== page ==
Such collections will instantly produce valuable results, but these will likely represent arbitrary subsets of the catalogued evidence, especially when the material was not indexed specifically for musicological purposes. So it may be a good idea to look for ‘flutes’ when one is actually interested in auloi/tibiae/doublepipes, and in extreme cases, for ‘harps’ when searching for lyres. Anybody interested in finer details or contexts will need to sift through endless lists, which are nevertheless a blessing.

Images in particular are not always free to share. Legal issues may thus prevent especially databases assembled in more specific and therefore smaller projects from going online, barring most researchers most of the time from accessing precisely what might prove the most useful and best-indexed resources, compiled with a musicological focus from the outset.29

Copyright questions are of smaller concern when ancient texts are provided with various sorts of machine-readable annotation.30 For musical studies, metrical data are of primary interest here. These may be made accessible only through an interface, limiting the capabilities of automated exploration,31 or in the form of files,32 typically containing text tagged in XML.33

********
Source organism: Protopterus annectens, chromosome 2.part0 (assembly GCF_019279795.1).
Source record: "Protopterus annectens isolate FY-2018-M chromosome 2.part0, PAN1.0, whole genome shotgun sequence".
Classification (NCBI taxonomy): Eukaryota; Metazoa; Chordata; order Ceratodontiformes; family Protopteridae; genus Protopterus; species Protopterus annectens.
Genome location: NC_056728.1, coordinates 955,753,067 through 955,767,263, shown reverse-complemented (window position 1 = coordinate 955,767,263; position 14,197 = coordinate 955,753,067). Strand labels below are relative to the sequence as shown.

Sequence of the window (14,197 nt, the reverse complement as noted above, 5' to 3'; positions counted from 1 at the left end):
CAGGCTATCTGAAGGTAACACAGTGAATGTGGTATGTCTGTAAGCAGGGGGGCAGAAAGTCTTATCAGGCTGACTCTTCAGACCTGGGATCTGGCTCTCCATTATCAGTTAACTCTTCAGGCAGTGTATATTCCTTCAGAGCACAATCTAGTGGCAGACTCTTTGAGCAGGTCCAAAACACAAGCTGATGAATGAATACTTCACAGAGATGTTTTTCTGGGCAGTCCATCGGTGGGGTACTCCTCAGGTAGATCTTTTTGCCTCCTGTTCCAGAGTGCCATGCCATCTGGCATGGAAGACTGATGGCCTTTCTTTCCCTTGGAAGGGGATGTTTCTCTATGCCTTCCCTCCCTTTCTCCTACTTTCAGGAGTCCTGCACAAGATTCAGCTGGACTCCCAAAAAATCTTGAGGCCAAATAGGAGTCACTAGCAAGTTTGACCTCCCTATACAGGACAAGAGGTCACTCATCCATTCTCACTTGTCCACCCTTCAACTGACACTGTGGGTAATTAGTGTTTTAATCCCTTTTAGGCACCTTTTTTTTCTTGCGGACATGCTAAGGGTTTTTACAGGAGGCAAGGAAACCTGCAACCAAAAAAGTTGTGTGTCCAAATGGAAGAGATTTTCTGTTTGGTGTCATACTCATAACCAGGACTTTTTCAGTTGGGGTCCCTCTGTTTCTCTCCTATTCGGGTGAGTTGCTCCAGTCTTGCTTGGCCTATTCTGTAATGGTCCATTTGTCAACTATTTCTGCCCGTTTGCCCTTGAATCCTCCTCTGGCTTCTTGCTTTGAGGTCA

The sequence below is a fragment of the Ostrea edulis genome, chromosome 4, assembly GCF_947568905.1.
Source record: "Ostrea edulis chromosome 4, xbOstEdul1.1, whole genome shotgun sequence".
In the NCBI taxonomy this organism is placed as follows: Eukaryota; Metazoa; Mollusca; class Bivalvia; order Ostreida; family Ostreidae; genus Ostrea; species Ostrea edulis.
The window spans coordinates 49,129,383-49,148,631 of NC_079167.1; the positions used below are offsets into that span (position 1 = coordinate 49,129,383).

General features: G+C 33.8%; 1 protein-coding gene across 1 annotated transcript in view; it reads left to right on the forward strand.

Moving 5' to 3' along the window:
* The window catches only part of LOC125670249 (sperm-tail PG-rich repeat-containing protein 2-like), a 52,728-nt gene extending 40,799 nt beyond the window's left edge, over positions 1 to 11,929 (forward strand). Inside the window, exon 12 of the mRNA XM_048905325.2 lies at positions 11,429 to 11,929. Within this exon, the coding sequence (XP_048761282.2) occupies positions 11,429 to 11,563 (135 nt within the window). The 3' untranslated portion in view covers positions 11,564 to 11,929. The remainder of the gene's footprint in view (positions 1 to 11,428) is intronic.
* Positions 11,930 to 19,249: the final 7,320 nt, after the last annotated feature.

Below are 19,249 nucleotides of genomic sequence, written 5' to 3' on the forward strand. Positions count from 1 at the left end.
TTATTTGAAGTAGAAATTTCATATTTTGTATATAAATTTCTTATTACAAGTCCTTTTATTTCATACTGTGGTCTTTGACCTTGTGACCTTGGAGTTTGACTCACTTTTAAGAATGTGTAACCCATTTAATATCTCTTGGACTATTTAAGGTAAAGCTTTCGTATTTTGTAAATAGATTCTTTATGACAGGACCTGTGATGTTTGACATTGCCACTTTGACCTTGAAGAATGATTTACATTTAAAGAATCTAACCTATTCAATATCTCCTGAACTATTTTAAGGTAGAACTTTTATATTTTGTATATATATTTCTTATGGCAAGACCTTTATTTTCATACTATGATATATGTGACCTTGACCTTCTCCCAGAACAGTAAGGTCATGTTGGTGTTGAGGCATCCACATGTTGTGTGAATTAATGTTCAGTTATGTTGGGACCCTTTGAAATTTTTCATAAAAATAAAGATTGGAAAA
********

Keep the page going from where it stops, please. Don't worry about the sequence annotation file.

6 Counting and Testing

Databases, however ambitious and extensive, do not add to our knowledge. With suitable interfaces, they will allow a human mind to explore some aspects of evidence about past musics, proving or disproving hypotheses or establishing new meaningful connections. In this way, modern technology merely continues approaches developed long before the digital age, though taking them to new levels regarding the comprehensiveness of the available material and the ease in accessing it. The full potential of electronic resources, on the other hand, can only be exploited by electronic means.

The recourse to statistical methods, above all, if applied with insight and due caution, can augment traditional areas of research with methodologies that allow the scholar to assign levels of certainty to various results, in a way that has long been indispensable in most research fields but has only rarely been applied to the study of ancient texts or musical documents. The reasons for this neglect are difficult to surmise. On the one hand, it is certainly true that a majority of minds that are drawn to Classical Philology, at least, are little at home with scientific methods. Add to this the inevitable inferiority complex of an increasingly struggling discipline desperately asserting its value within a society that no longer takes its inherited conceit for granted, and one might think to understand why anything smelling of STEM often seems to elicit more frowns than welcomes. But that is hardly the whole story, and some suspicion must be regarded as justified. As long as mathematical methods do not form part of the average Classicist’s training, assessing the merit of their application for particular research questions is difficult. All too easily methodological blunders might hide behind sufficiently technical jargon, especially whenever the data and/or algorithms are not sufficiently specified.